LATEST ADDITIONS

Michael Fremer  |  Jan 01, 2006  |  0 comments

Veteran blues guitarist Walter Trout is obviously well known within blues circles and among blues fans I asked, but the name doesn’t elicit much of a response outside the blues core.

Michael Fremer  |  Jan 01, 2006  |  0 comments

Issued in 1982 as the couple were going through a painful divorce, Richard and Linda Thompson’s Shoot Out The Lights became an immediate critic’s “must have” album. Despite the wildly enthusiastic world-wide press and the couple’s brave decision to tour in support of the album despite their personal acrimony, it was never a big seller.

Roger Hahn  |  Dec 31, 2005  |  First Published: Dec 31, 1969  |  0 comments

This story, posted last fall, wondered about the fate of our Tracking Angle New Orleans correspondent Roger Hahn. Mid way through January, Hahn found us through a friend who\'d done an internet search on his name and came upon this piece, originally published in the Summer of 1998. Hahn will once again contribute, this time online at musicangle.com.

Michael Fremer  |  Dec 31, 2005  |  First Published: Dec 31, 1969  |  0 comments

At the end of Part 1, Mr. Porter had just left RCA Studios.

MF: Why did you leave?

BP: I left RCA because they tried to dictate to me and I wasn't gonna be dictated to.

MF: Dictate to you what?

BP: I had a small publishing company and they told me it was a conflict of interest. I said, 'How can that be, everybody else has got one. Chet has one.” “yes, but you work with a lot of different clients.” “Yes, but I'm not abusing the privilege.” So they said either the publishing company or you go. So I made my decision. The legal department said there was nothing wrong, but personnel did. Steve Sholes called and said “Now Bill, please don't leave.” “ I said story Steve.”

Michael Fremer  |  Dec 31, 2005  |  First Published: Dec 31, 1969  |  1 comments

BP: I didn't pull out all the live recordings I've done. This is Homer and Jethro from 1962. Now at all the live recordings at RCA, Victor went to extreme lengths to modify the tape machines to increase the signal-to- noise ratio. And I copied some of those same principles in the studio back in Nashville. And primarily, it's putting in low noise resistors-everything is tube amplified, of course-in the front end and changing to a high-quality capacitor. So they usually were able to get the S/N ratio about 10dB better. You were telling me a while ago that you couldn't hear any hiss on my recordings. That's one of the reasons. And also you're not hearing third and fourth generations on my recordings. I didn't let them out the door that way.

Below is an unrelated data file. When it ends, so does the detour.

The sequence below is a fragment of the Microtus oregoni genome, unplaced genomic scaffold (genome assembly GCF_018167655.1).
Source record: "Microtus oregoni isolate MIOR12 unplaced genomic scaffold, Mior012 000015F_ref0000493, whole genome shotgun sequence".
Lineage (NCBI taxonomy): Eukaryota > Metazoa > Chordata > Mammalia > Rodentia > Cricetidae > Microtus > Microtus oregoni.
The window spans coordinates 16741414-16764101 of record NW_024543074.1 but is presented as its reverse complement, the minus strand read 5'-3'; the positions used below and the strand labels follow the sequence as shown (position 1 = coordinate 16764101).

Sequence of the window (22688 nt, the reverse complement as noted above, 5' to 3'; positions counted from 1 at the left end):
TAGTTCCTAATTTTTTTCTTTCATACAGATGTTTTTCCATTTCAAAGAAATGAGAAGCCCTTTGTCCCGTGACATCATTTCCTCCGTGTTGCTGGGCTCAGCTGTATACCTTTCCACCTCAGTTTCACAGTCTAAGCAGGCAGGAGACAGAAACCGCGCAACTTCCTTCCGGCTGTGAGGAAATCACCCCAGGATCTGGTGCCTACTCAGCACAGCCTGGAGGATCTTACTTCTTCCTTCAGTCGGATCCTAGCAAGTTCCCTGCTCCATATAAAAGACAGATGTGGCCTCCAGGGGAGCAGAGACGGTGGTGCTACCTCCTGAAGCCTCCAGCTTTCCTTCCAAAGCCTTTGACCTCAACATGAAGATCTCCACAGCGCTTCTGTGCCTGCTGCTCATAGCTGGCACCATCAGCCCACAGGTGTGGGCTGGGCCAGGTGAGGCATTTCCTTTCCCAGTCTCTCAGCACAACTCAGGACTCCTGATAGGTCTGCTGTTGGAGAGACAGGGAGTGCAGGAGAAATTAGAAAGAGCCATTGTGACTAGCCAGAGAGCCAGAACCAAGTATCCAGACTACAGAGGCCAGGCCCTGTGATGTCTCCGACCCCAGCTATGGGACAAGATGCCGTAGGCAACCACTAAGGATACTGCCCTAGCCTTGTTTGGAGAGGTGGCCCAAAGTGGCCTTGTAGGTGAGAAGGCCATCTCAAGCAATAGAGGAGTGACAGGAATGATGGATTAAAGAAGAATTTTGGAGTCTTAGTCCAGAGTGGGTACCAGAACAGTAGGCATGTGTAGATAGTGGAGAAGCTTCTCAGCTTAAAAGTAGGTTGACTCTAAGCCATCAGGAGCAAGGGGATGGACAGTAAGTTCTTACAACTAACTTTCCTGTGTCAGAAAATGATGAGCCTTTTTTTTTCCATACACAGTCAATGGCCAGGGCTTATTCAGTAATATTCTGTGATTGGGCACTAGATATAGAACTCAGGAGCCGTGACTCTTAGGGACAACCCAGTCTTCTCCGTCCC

Michael Fremer  |  Dec 31, 2005  |  First Published: Dec 31, 1969  |  0 comments

Porter, not really blindfolded, was kept in the dark about what he was listening to, then asked to comment before it was revealed. (The subsequent identifications have been edited out of the transcript).

1)Dionne Warwick: “People Got To Be Free” Soulful (Produced by Chips Moman and Dionne Warwick, no engineering credit) Scepter (German) SHA-S 401

BP: It's not bad. It's been electronically gimmicked slightly. You can hear it on the horns and voices. It sounds like, to me, a second-or third generation tape that's been equalized to compensate for whatever deficiencies they heard.

Michael Fremer  |  Dec 24, 2005  |  First Published: Dec 31, 1969  |  0 comments
Like the $29,000 Boulder 2008 phono preamplifier, the new Whest PhonoStage.20 with its MsU.20 power supply costs as much as a car. Fortunately for you, that car happens to be my first new Saab, which cost exactly $2737 back in 1972. The solid-state Whest costs $2595, so it's a few hundred dollars cheaper. But at only a tenth the cost, it comes closer to the Boulder 2008's performance than it has any right to. That it's good enough to be mentioned in the same paragraph should tell you something about how good I think it is. Nor did it come to me hyped by the manufacturer—it took me by surprise from the minute I first heard it. I began my listening right away, before reading anything about the circuit design.
Sally Earle  |  Dec 01, 2005  |  1 comments